“There is no precedent for a 100-person threshold,” said Thomas McGarity, who teaches administrative law at the University of Texas at Austin School of Law and follows the Occupational Safety and Health Administration’s regulations.
If the emergency rule the agency releases follows the administration’s plan to require that businesses with 100 or more employees ensure their workers are fully vaccinated or tested weekly, it also would be one of the few OSHA regulations that exempts employers based on the number of workers, said Jordan Barab, who served as OSHA’s deputy assistant secretary for eight years during the Obama administration.
The 100-plus employee threshold raises a range of concerns for employers and advocates, including whether people working from home will be included in an employer’s count and how the rule will consider temporary workers and independent contractors.
Some employers say that making 100 employees the all-important number could have unintended consequences.
Stephen Sandherr, chief executive officer of Arlington, Va.-based Associated General Contractors of America, a trade group representing commercial construction companies, told the Department of Labor in a Sept. 18 letter that its members “justifiably fear” that many workers will leave for small companies that are exempted from the standard rather than be vaccinated or tested weekly.
Dee Anna Hays, a shareholder with Ogletree, Deakins, Nash, Smoak & Stewart PC in Tampa, Fla., said the 100-employee threshold could be based on coronavirus exposure risk increasing proportionately with the number of employees in a workplace.
For the standard to survive a likely federal court challenge, OSHA will have to show Covid-19 poses a “grave danger” to employees covered by the mandate.
The Biden administration’s plan doesn’t seem to account for the type of industry or workplace at issue or for preventative measures an employer may have in place to safeguard workers, Hays said.
In fact, the White House has released few details about the emergency temporary standard OSHA is developing, which administration officials have said could take weeks to complete.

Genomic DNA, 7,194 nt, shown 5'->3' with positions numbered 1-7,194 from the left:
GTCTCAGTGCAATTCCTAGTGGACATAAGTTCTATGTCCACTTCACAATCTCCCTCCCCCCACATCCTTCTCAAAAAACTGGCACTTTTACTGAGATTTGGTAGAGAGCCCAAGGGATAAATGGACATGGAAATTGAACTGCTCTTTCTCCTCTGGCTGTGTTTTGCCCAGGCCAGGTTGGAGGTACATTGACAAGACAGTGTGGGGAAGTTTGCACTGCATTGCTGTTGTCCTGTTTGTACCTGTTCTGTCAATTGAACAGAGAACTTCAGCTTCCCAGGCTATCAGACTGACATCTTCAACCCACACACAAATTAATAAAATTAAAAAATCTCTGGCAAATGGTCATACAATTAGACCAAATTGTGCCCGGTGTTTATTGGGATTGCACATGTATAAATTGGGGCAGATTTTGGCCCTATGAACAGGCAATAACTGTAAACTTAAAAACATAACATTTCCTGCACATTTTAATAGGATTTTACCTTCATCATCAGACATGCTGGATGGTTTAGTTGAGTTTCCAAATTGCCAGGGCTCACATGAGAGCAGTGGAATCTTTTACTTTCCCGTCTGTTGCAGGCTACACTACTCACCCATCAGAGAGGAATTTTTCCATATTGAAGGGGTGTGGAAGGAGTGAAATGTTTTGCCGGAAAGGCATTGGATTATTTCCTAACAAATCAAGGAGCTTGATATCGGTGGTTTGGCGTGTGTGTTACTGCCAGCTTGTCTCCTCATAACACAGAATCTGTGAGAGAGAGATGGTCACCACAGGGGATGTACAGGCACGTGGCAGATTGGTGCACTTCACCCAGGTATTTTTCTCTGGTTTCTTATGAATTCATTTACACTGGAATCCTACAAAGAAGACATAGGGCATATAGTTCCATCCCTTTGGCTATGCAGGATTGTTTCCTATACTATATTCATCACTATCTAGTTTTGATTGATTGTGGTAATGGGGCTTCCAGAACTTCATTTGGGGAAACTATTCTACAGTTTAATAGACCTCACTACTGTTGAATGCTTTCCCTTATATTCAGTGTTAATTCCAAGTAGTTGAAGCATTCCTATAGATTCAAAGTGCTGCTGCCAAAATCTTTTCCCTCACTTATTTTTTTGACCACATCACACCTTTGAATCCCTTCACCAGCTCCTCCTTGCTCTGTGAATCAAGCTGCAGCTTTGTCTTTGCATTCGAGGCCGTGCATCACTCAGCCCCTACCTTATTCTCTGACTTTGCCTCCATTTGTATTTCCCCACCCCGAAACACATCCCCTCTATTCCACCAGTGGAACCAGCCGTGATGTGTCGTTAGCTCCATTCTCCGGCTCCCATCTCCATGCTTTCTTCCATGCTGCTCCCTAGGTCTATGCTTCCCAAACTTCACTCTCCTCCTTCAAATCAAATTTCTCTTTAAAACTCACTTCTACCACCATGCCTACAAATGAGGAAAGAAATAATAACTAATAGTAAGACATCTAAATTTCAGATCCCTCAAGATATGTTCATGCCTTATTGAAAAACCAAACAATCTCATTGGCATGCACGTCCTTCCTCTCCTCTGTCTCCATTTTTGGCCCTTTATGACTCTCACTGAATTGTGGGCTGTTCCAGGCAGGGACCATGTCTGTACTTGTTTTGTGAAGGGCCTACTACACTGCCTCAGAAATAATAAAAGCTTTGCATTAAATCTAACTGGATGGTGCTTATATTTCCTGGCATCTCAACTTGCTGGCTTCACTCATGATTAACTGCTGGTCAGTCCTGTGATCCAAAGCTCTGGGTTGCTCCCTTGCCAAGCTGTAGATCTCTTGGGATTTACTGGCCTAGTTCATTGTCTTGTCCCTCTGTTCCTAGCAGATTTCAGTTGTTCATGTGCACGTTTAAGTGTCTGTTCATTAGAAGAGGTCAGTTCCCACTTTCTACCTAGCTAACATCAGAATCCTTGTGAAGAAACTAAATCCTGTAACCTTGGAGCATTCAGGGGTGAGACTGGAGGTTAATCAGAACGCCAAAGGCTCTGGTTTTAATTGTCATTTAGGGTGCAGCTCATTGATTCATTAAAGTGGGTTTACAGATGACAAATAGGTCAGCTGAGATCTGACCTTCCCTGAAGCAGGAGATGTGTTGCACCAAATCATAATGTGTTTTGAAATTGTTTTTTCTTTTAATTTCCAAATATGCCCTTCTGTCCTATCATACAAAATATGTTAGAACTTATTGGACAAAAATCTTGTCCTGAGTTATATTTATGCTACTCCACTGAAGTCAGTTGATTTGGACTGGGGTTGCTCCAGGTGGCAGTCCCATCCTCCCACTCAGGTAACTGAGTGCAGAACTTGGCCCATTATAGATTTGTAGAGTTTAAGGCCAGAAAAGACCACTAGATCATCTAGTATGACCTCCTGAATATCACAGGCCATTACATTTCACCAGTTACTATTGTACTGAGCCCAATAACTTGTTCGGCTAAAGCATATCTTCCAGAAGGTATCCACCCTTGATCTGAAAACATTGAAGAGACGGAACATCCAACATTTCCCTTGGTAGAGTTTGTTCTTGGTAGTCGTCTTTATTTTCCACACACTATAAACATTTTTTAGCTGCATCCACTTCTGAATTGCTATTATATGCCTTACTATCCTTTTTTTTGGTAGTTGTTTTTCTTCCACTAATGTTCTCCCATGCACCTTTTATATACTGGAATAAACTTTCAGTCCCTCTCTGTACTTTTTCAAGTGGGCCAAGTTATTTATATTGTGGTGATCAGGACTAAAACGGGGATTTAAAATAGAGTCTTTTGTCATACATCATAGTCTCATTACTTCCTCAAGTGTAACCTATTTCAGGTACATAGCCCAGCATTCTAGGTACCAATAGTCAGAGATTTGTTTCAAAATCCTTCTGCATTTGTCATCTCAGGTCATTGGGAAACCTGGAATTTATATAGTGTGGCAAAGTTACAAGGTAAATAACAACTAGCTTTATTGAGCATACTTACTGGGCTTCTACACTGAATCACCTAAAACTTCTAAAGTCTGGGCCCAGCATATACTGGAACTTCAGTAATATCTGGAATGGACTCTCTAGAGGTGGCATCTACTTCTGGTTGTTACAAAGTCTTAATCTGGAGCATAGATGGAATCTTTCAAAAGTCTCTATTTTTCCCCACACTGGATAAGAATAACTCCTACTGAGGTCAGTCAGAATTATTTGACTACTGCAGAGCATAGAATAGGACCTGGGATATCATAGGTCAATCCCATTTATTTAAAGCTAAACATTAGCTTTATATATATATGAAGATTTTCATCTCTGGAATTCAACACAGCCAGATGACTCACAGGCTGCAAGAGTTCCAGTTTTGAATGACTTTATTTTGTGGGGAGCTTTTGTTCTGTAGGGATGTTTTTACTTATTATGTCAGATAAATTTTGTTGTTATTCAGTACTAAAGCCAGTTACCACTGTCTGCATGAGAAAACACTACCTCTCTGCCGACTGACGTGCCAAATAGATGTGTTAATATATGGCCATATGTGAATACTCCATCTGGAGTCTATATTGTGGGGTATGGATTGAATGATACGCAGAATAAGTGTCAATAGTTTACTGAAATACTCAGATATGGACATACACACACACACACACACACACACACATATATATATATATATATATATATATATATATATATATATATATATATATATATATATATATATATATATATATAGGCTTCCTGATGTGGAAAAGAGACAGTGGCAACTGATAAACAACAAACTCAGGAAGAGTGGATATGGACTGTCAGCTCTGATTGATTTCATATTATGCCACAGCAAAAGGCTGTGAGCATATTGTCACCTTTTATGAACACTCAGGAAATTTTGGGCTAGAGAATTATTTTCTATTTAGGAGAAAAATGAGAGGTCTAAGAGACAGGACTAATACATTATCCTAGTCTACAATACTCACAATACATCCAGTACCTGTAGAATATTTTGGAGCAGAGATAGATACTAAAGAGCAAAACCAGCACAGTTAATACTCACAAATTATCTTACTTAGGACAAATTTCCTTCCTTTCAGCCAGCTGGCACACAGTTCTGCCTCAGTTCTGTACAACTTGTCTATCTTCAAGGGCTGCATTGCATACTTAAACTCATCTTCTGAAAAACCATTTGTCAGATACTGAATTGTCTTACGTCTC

The National Retail Federation and the Retail Industry Leaders Association in a letter earlier this week asked Labor Department leaders to answer more than a dozen questions about the rulemaking, underscoring the level of employer uncertainty at this point.
Bill Principe, co-chair in Atlanta of Constangy Brooks Smith & Prophete LLP’s workplace safety practice group, said he expects OSHA will calculate based on a company’s total size, and not count each worksite separately.
The agency will need to detail how the 100-employee threshold is applied across a range of work arrangements such as employees of franchise businesses as well as contracted, temporary, and gig workers, Principe said.
The retail industry trade groups hit at the same points in their questions, and also asked how the agency will define remote workers.
How workers are counted is a central concern for franchise businesses, said Michael Layman, vice president for federal government relations at the International Franchise Association in Washington.
The group wants the agency to refrain from totaling workers across a franchiser’s brand, Layman said. That approach could make all franchise businesses subject to the rule even if individual companies have well under 100 employees.
Layman also called for the standard to be clear that where multiple workplaces are operated as separate corporate locations, each location should determine its employee headcount and not be added together as a group.
The 100-employee number is not one of OSHA’s go-to figures when considering business size.
The agency’s rules for keeping records of on-the-job injuries and illnesses exempt employers with 10 or fewer workers from the requirements unless OSHA specifically tells the employer to comply.
And employers with fewer than 20 workers don’t have to annually submit copies of the injury and illness reports. Filing requirements for larger firms vary based on the employee count and industry.
However, OSHA rules that deal directly with prohibiting workplace hazards don’t have exemptions based on an employer’s size. For instance, regulations mandating fall protection gear for construction workers at heights apply whether the employer has three or 300 workers.
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Small Business, Big Concerns
The 100-employee floor could pass a court review since courts allow agencies leeway in setting limits on otherwise legal regulations, said Michael Duff, a visiting professor of law at Saint Louis University School of Law in St. Louis who focuses on administrative law.
“Agencies have a great deal of administrative discretion,” Duff said.
The administration’s decision to limit the standard’s scope could be based on a desire to have OSHA focus enforcement on larger employers because it wouldn’t be practical to try covering every workplace, Duff said.
They may have been concerned about financial strains on small businesses absorbing testing costs, Duff said, a point shared by Ogletree Deakins’ Hays. Duff added that removing small businesses could “blunt political pressure” against the standard.
Barab said that during his tenure at the agency OSHA didn’t carve out a regulatory exemption for small businesses, despite employer objections over such issues as silica exposure limits for construction and manufacturing, exposure to beryllium dust, and fall protections.
The administration’s apparent decision to make an exception now could start a bad pattern for future rulemakings, Barab said.
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